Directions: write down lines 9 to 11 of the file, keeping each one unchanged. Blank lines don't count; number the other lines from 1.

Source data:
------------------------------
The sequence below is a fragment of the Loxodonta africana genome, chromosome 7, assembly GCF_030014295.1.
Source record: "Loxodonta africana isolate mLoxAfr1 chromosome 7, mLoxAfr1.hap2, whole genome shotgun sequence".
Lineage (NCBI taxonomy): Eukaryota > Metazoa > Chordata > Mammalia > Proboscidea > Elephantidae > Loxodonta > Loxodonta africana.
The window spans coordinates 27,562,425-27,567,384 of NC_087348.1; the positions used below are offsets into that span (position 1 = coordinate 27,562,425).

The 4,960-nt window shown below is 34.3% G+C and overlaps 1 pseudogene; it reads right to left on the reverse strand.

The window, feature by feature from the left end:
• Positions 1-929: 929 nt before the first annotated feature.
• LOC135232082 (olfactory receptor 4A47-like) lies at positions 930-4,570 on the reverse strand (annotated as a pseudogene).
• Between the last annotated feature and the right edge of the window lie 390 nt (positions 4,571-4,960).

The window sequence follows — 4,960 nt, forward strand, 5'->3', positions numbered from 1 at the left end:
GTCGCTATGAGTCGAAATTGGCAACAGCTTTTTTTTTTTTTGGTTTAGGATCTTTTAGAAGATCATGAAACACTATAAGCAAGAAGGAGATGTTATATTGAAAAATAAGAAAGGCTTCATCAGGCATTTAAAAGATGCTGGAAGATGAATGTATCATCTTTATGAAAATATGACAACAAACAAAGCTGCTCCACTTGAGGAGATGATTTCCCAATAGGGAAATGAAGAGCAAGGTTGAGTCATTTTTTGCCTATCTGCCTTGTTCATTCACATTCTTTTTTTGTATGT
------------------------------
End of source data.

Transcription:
• Between the last annotated feature and the right edge of the window lie 390 nt (positions 4,571-4,960).

The window sequence follows — 4,960 nt, forward strand, 5'->3', positions numbered from 1 at the left end:
GTCGCTATGAGTCGAAATTGGCAACAGCTTTTTTTTTTTTTGGTTTAGGATCTTTTAGAAGATCATGAAACACTATAAGCAAGAAGGAGATGTTATATTGAAAAATAAGAAAGGCTTCATCAGGCATTTAAAAGATGCTGGAAGATGAATGTATCATCTTTATGAAAATATGACAACAAACAAAGCTGCTCCACTTGAGGAGATGATTTCCCAATAGGGAAATGAAGAGCAAGGTTGAGTCATTTTTTGCCTATCTGCCTTGTTCATTCACATTCTTTTTTTGTATGT